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McDonald v. Kenney

United States District Court, Ninth Circuit

September 4, 2013



KAREN L. STROMBOM, Magistrate Judge.

Before the Court is Plaintiff's "Request for Unbias [sic] Magistrate." ECF No. 10[1]. Plaintiff contends that the undersigned is biased in general, against mentally ill plaintiffs and specifically towards him because of his disabilities and physical abnormalities. He asks that an unbiased magistrate judge be appointed to his case. Id. Plaintiff filed this request after the undersigned ordered him to amend his complaint or show cause why his complaint should not be dismissed. ECF No. 9.


Pursuant to 28 U.S.C. § 455(a), a judge of the United States shall disqualify herself in any proceeding in which her impartiality "might reasonably be questioned." A federal judge also shall disqualify herself in circumstances where she has a personal bias or prejudice concerning a party or personal knowledge of disputed evidentiary facts concerning the proceeding. 28 U.S.C. § 455(b)(1). Pursuant to 28 U.S.C. § 144:

Whenever a party to any proceeding in a district court makes and files a timely and sufficient affidavit that the judge before whom the matter is pending has a personal bias or prejudice either against him or in favor of any adverse party, such judge shall proceed no further therein, but another judge shall be assigned to hear such proceeding.

Under both 28 U.S.C. §144 and 28 U.S.C. § 455, recusal of a federal judge is appropriate if "a reasonable person with knowledge of all the facts would conclude that the judge's impartiality might reasonably be questioned." Yagman v. Republic Insurance, 987 F.2d 622, 626 (9th Cir.1993). This is an objective inquiry concerned with whether there is the appearance of bias, not whether there is bias in fact. Preston v. United States, 923 F.2d 731, 734 (9th Cir.1992); United States v. Conforte, 624 F.2d 869, 881 (9th Cir.1980). In Liteky v. United States, 510 U.S. 540 (1994), the United States Supreme Court further explained the narrow basis for recusal:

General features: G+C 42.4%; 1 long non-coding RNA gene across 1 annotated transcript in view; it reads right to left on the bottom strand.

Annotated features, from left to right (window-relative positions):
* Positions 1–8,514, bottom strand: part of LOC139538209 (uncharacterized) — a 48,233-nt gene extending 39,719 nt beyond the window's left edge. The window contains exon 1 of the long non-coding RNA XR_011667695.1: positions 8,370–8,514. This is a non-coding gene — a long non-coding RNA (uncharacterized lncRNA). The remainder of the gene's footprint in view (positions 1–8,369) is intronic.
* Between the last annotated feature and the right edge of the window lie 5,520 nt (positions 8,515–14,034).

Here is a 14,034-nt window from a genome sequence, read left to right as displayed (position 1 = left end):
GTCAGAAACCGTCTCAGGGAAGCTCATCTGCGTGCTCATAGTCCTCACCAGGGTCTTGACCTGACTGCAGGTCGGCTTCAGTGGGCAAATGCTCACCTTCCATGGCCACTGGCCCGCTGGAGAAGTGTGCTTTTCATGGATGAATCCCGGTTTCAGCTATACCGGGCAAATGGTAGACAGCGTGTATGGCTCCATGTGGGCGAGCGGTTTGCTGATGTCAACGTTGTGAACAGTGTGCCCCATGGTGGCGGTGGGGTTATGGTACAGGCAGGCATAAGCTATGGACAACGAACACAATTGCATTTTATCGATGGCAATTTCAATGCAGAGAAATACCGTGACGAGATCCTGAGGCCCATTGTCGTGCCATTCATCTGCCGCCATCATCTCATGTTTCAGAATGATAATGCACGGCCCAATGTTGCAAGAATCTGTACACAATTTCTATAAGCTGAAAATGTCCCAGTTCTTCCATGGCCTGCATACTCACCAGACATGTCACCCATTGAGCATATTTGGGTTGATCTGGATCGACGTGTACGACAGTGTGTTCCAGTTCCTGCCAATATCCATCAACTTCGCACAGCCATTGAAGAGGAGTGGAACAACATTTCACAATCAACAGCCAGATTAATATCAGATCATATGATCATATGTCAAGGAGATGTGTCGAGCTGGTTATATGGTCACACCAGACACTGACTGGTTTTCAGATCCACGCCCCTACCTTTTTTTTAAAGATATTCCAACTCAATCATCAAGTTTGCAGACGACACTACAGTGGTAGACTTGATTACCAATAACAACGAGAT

[J]udicial rulings alone almost never constitute a valid basis for a bias or partiality motion.... [O]pinions formed by the judge on the basis of facts introduced or events occurring in the course of the current proceedings, or of prior proceedings, do not constitute a basis for a bias or partiality motion unless they display a deep seated favoritism or antagonism that would make fair judgment impossible. Thus, judicial remarks during the course of a trial that are critical or disapproving of, or even hostile to, counsel, the parties, or their cases, ordinarily do not support a bias or partiality challenge.

Id. at 555.

This Court makes rulings in each case based upon the issues presented by the parties or upon sua sponte review by the Court. The undersigned has no personal bias or reason to be partial to one side or the other in this matter. The undersigned finds no reason to recuse herself voluntarily from this case, and declines to do so.


There is no reasonable basis for a voluntary recusal in this instance. However, Plaintiff's motion shall be referred to the Chief Judge for a determination of its merits. Local Rules W.D. Wash. 3(e).

Accordingly it is hereby ORDERED that the undersigned DECLINES to recuse voluntarily. Plaintiff's motion for recusal of the undersigned is REFERRED to Chief Judge Marsha J. Pechman for decision and the Clerk of the Court is directed to place the motion for the recusal of the undersigned on Judge Pechman's motion calendar.

This action, and all motions currently pending before the Court are hereby STAYED pending resolution of the recusal issue. No further motions shall be filed in this matter until the stay is lifted. Any motion filed while the matter is stayed shall not be considered and shall be dismissed.

The Clerk of the Court shall send a copy of this Order to Plaintiff and to counsel for Respondent.

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